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Visa NFc payment system  (Source: MarketWatch)
Visa trial is using the iPhone

Near Field Communications hold a lot of promise for smartphone users as it allows them to pay for goods and services without having to dig out a credit card or cash. There are already a number of mobile payment options in use around the world and more are in the works; the question that remains is if consumers will use the services.

Visa is testing a NFC payment system in Europe with the iPhone. The system uses an attachment that plugs into the phone’s dock connector.

Before embarking on the NFC payment trials in Europe, ComputerWorld reports that Visa conducted a survey to see how much interest there was for such a system. The survey was conducted in Poland, Italy, Turkey, and the UK and found that 87% of iPhone users would be willing to attach an add-on to their smartphone to make mobile payments.

The survey reportedly covered 4,100 people in the four countries. Apple is also working on ways to bring NFC payments to the iPhone with a system that would use iTunes as the payment backend. Purchases would be charged to the credit card that the user has on file. Such as system would work well since iTunes is already used for purchases small and large. IPhone users are also very used to paying for things with iTunes.

Apple would presumably get a portion of the purchase price for hosting the transaction. If the fees for the NFC payment systems are cheaper than those charged by credit card companies, it might see quick adoption in retail outlets.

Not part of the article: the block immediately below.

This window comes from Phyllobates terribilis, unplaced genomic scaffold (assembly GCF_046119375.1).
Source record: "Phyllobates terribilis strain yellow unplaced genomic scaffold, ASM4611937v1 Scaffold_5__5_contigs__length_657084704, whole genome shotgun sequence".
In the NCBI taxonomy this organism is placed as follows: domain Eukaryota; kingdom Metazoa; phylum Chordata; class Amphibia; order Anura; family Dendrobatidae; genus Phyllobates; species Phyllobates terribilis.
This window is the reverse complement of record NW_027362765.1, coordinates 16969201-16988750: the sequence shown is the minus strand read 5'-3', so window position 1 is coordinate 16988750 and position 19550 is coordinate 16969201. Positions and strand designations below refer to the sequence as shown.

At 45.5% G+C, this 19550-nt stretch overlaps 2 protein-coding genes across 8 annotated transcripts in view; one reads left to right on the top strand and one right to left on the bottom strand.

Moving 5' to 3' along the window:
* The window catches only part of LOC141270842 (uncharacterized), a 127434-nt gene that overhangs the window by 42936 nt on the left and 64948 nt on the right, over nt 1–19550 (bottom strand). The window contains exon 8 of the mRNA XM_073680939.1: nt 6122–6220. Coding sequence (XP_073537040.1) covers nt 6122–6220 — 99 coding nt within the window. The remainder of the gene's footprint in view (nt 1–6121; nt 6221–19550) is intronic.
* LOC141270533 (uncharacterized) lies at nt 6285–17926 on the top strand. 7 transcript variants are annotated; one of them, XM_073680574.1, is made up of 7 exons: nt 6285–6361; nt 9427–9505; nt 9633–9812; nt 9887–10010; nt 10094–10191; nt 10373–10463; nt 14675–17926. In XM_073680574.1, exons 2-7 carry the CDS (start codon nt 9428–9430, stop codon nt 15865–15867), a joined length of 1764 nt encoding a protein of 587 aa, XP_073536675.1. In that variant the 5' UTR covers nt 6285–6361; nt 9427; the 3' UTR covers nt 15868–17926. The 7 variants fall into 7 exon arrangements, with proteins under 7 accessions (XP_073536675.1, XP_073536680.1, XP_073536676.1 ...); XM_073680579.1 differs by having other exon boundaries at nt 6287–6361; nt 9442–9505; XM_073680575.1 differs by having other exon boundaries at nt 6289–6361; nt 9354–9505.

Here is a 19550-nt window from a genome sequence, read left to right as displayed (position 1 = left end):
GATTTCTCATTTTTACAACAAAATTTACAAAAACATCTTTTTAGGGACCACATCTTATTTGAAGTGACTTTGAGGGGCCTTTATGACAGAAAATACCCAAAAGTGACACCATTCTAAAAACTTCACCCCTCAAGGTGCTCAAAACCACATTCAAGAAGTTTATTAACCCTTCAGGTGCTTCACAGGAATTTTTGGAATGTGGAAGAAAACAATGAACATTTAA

Apple isn’t alone in looking for a way to grab a piece of the $6.2 trillion yearly that consumers spend on goods and services. Google is also looking at NFC payments for Android.



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RE: Trialing it?
By FITCamaro on 2/1/2011 1:47:47 PM , Rating: 2
Well those are certainly concerns. I think in Japan those things aren't as big of an issue because its a different culture.

I'm not saying its totally secure. I'm just saying its not new. And if the government takes over health care, you can be damn sure they'll care how many twix's you eat. Look at school lunchrooms right now. They're trying to mandate what schools can and can't sell. Now down to regulating how many bake sales a school can have. I listened to a lady who helped write the law talk about how if she could've, she would've banned all bake sales and such. But the "compromise" was to allow a limited number with the attitude, "well we don't want kids eating this all the time". Last I checked that's a parents job.

In New York they're trying to regulate salt. There are those in Congress who want to heavily tax sodas and such to discourage their consumption.


"So if you want to save the planet, feel free to drive your Hummer. Just avoid the drive thru line at McDonalds." -- Michael Asher

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